By Darrell Bryant
There are a lot of insurance products out there. Not only can you protect yourself with life insurance, disability insurance, supplemental health insurance, or long-term care insurance, but then there’s Accidental Death and Dismemberment (AD&D) insurance. Do you really need it? Is it worth the extra coverage? Here’s what you need to know.
What Is AD&D Insurance?
AD&D insurance is often referred to as a double indemnity rider as it’s generally added on to a life insurance policy. In other words, AD&D insurance provides your beneficiaries with additional income above and beyond your life insurance amount depending on how you met your end. Most insurers cap the maximum benefit a beneficiary can receive, but these payments tend to mirror the life insurance plan’s face amount. For instance, in the event of an accidental death or dismemberment, a beneficiary would receive a life insurance payment with the AD&D payment matching the original life insurance face-value payout.
Besides death, AD&D plans cover dismemberment accidents like losing limbs, eyesight, hearing, or the loss of a bodily function. While most plans cover fundamental dismemberment accidents, these can vary based on each policy.
Life Insurance Vs. AD&D Insurance
Think of life insurance as the cake and AD&D insurance as the icing. If you had to choose between the two, life insurance is the safe bet because it covers more common misfortunes like death due to illness or old age. However, AD&D plans could be right for your situation if you have many dependents or you work in industries with high equipment injury rates, such as manufacturing. (1) Just remember: The best life insurance policy is one that is a) in force, and b) pays a death benefit when your heart stops beating.
Since AD&D claims are much lower than standard life insurance claims, these policies have less expensive premiums. As a result, many employers subsidize basic AD&D coverage for their employees. If this benefit is available to you, it would be prudent to take advantage of it!
What Does AD&D Insurance Cover?
While most AD&D plans cover events like homicides, falls, traffic incidents, and drowning, they have some common exclusions. These exclusions can be death or dismemberment due to suicide, drug overdose, war injuries, or felonious acts. Most policies have this condition in common, but others add in provisions for professional sporting events. Some other exclusions include participating in risky activities, such as car racing and skydiving. Other less common and less risky examples include hernias along with bacterial infections. Like most insurance companies, AD&D providers evaluate risky activities and determine if it fiscally makes sense to cover each one.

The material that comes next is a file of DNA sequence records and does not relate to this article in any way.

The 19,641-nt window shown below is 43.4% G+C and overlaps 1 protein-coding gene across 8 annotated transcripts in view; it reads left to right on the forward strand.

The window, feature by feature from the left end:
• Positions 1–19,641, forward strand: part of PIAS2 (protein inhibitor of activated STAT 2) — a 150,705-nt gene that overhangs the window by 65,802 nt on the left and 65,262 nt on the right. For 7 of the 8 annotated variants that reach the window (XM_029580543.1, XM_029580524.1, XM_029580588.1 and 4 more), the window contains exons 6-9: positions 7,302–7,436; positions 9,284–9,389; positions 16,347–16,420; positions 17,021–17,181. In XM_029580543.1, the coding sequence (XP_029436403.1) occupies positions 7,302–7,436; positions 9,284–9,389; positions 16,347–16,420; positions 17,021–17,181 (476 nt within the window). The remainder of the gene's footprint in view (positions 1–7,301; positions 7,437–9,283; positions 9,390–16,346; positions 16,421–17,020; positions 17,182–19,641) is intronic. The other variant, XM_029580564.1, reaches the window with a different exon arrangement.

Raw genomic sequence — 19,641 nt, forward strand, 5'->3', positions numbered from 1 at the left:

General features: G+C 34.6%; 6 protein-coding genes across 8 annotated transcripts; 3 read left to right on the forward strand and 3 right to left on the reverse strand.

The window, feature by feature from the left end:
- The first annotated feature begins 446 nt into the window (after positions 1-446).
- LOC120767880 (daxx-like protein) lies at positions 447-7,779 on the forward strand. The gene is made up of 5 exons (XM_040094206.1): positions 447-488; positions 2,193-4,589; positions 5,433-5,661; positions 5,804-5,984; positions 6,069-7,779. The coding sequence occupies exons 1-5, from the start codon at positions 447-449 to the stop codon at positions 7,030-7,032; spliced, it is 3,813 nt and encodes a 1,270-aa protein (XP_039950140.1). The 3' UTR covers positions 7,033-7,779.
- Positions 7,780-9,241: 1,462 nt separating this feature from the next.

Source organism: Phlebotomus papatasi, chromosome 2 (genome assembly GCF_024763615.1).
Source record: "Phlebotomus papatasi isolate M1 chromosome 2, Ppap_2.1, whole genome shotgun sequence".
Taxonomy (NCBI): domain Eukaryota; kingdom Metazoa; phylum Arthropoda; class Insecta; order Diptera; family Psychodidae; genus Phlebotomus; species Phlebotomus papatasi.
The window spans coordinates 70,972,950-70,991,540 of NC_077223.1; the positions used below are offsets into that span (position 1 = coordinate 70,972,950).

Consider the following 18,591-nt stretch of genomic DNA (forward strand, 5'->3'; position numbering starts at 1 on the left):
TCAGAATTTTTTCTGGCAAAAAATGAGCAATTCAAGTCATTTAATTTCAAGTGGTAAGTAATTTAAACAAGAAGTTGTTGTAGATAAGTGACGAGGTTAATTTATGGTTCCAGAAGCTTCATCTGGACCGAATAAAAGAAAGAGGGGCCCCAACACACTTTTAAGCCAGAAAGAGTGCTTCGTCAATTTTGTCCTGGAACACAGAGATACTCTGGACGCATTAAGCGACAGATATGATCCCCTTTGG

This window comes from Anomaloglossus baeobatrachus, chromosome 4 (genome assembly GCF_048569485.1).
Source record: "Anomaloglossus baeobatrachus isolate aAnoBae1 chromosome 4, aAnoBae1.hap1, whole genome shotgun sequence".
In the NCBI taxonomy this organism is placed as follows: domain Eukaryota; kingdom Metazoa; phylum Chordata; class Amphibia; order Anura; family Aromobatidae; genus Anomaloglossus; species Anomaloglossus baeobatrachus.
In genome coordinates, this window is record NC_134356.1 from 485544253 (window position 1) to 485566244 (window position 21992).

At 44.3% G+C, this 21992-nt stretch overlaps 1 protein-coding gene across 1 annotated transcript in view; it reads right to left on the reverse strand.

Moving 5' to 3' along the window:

The Bottom Line
The point of insurance is to offer protection to the policy and owner and their beneficiaries. So if you have loved ones relying on you or have a job that requires you to take physical risks, an AD&D policy could be helpful.
These plans can be complicated and coverage varies from company to company, so carefully examine each policy’s rules, regulations, and payment terms and compare to others before making your final decision. If you are curious about AD&D insurance or want to make sure your life insurance policy is up to date, call us at (402) 932-2141 or email firstname.lastname@example.org to schedule an insurance review.
Darrell Bryant, CFS®, CAS® is Omaha’s Retirement Strategist. As the founder of D. Bryant Retirement Strategies, he focuses on helping individuals and couples nearing retirement do so successfully. Along with more than 30 years of experience, he received the Certified Fund Specialist (CFS®) designation and a Certified Annuity Specialist (CAS®) designation from the Institute of Business & Finance. Passionate about helping as many people as possible in his community, he hosts Retirement Strategies Radio, heard Saturday mornings at 8 a.m. on 1110 KFAB. He has also written articles on financial planning that have been featured on Fortune.com, FoxBusiness.com, Money.com, and in the Midland Business Journal. To learn more, visit his blog, his website, or connect with him on LinkedIn.